What Is Graves’ Disease? Can You Live A Long Normal Life With It?

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What Is Graves’ Disease

Graves’ Disease is rarely life-threatening, but it brings a lot of health complications along. If treated before the condition becomes severe, Graves’ Disease is controllable. Think of it as an autoimmune condition that can be reversed with timely intervention. 

Although despite the fact that Graves’ Disease is seldom fatal, this condition has multiple side effects to question about. If left untreated, it can manage to become severe and, in rare situations, fatal as well. 

Here’s everything you need to know about Graves’ Disease, whether it is fatal, and the best possible treatments. 

What Is Graves’ Disease?

Graves’ Disease is an autoimmune disorder defined by an overactive thyroid. In simpler words, it makes the thyroid produce too much hormones. 

Graves’ Disease is a rare disorder of the thyroid and affects 1 out of 200 people. Women are commonly more prone to this disease, 10 times more than men. This disorder happens when the immune system mistakenly attacks the thyroid gland (a butterfly-shaped gland in the front of the neck), resulting in hyperthyroidism. 

Graves’ Disease

Since an overactive thyroid can mimic more than one condition, Graves’ Disease is often misdiagnosed. In fact, the exact causes of this disorder aren’t yet fully understood. Studies believe that Graves’ Disease can be a result of immunological, environmental, and hereditary factors. 

Does Graves’ Disease Shorten Lifespan?

Graves’ Disease isn’t fatal, but if left untreated, it can potentially impact life expectancy. When diagnosed early and managed effectively, it doesn’t shorten the lifespan, nor does it lead to any severe health complications. However, this autoimmune disorder, when ignored or overlooked, can lead to various complications, including Goiter (neck bulging), Stroke, Heart Failure, Osteoporosis (bone thinning), Dermopathy in some rare conditions, Thyrotix Mypothy (a neuromuscular disorder), Infertility and complications in Pregnancy. Some patients may also experience other cardiovascular issues like irregular heartbeat and blood clots.

Even though Graves’ Disease isn’t directly associated with death, cardiovascular complications with hyperthyroidism may cause death in some patients. Another potential threat to life is linked with Thyroid Storm, associated with ill-treated or untreated hyperthyroidism. In severe cases of Thyroid Storm, the chances of death range between 20% to 50%.

Managing hyperthyroidism through medication and lifestyle changes can improve the life expectancy of Graves’ Disease. 

When To See A Doctor? Graves’ Disease Treatment

If you suspect Graves’ Disease, prompt consultation with your doctor is crucial. Early detection and intervention will significantly impact the effectiveness of the treatment. A healthcare provider, ideally an Endocrinologist, will recommend medical examinations to check for antibodies that are attacking the thyroid gland, making it proactive.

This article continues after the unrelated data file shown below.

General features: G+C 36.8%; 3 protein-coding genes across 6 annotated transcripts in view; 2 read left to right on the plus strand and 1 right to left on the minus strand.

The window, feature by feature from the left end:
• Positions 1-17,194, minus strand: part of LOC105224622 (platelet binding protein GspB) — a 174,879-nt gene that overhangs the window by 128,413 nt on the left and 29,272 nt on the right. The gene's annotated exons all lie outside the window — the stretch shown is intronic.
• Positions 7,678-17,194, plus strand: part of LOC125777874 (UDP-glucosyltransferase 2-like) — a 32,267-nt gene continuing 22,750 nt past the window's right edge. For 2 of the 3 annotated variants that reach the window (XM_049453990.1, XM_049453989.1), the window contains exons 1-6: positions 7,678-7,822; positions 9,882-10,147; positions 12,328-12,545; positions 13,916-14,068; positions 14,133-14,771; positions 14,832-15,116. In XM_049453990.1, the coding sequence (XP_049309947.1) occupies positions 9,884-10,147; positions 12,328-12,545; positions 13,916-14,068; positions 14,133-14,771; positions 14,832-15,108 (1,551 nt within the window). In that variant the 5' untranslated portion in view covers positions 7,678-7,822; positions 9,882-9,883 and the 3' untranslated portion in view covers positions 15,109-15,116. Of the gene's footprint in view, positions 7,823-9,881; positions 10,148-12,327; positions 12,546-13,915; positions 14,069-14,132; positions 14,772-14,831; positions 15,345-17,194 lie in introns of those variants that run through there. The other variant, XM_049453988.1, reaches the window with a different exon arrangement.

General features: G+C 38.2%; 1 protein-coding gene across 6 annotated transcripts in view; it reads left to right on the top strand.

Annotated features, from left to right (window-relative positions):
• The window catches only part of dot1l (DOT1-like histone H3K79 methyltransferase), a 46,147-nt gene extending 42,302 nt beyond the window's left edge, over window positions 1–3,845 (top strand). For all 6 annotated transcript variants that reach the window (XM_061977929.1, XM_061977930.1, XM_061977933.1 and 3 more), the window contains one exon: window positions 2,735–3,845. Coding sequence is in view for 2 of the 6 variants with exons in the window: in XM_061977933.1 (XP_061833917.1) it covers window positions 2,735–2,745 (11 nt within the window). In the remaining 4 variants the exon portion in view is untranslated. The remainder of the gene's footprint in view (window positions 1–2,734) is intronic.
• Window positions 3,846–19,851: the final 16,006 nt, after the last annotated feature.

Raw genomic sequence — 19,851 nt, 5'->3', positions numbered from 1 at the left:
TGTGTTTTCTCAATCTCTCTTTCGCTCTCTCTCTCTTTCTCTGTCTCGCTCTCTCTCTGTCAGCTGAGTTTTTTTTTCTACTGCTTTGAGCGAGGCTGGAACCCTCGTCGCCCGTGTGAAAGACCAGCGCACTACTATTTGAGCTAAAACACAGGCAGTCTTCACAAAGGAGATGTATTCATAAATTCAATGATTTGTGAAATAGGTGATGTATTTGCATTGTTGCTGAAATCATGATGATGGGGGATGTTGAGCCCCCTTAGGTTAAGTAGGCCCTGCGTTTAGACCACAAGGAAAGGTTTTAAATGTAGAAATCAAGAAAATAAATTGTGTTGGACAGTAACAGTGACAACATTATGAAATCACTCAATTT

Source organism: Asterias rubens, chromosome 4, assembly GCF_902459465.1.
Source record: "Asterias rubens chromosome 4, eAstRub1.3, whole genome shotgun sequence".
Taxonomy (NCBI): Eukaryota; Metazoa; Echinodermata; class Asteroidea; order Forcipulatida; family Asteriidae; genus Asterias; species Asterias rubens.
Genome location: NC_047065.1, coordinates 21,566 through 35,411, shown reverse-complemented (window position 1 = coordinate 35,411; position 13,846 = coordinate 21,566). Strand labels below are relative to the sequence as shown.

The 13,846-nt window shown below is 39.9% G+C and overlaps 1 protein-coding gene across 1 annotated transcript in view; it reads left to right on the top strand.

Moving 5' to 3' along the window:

The primary goals in treating Graves’ Disease include:

The treatment for Graves’ Disease aims to regulate the thyroid hormone levels while ensuring overall well-being. Common and effective treatments to address this condition include:

  1. Antithyroid Medications

These medications are typically initiated for the first year or slightly more post-diagnosis. Although Methimazole is a common medication, in some specific cases, the Endocrinologist may also prescribe Propylthiouracil.  

PLEASE NOTE: These medications are prescription-based, and their usage requires careful monitoring and adjustments. Self-medication with any of them can lead to health complications.

  1. Thyroid Removal Surgery

This part of the treatment, although it isn’t the first approach to Graves’ Disease, is necessary in some cases. The medical expert may perform surgery to remove all parts of the thyroid to stop the proactive hormone production. Surgeries are usually recommended to those patients for whom other treatments are less responsive. After the surgery, patients are advised to stay on synthetic thyroid hormone medications lifelong.

  1. Radioactive Iodine Therapy

This medical treatment involves oral consumption of radioactive iodine. These medications are absorbed by the proactive thyroid gland, resulting in reduced hormonal production by disabling the thyroid tissue.  

Radioactive Iodine Therapy is unsuitable (and dangerous) for pregnant ladies, breastfeeding mothers and patients suffering from Graves’ Ophthalmopathy.

Your Endocrinologist may reassess the treatment plan if any new symptom arises or the existing one worsens. They may also alter the treatment in case of other associated complications.

Overall, Graves’ Disease isn’t fatal, and one can live a long life as long as the condition is medically addressed. Getting the proper treatment and making positive lifestyle changes can improve life expectancy and quality of life. 

William John, the chief editor of The Cropsite, is a man with expertise in general medicine who is enthusiastic about helping people from all corners of the world through his content writing. William John covers all the things related to general medicine and is a person who can be described as a walking encyclopedia of general health. His years of knowledge of general medicine have made him a proficient person who is skilled in understanding all aspects of a person’s physical health. With this decade of experience in general medicine, William John greatly contributes to creating content such as articles and product reviews that each reader of The CropSite can depend on for being authentic and backed by research.

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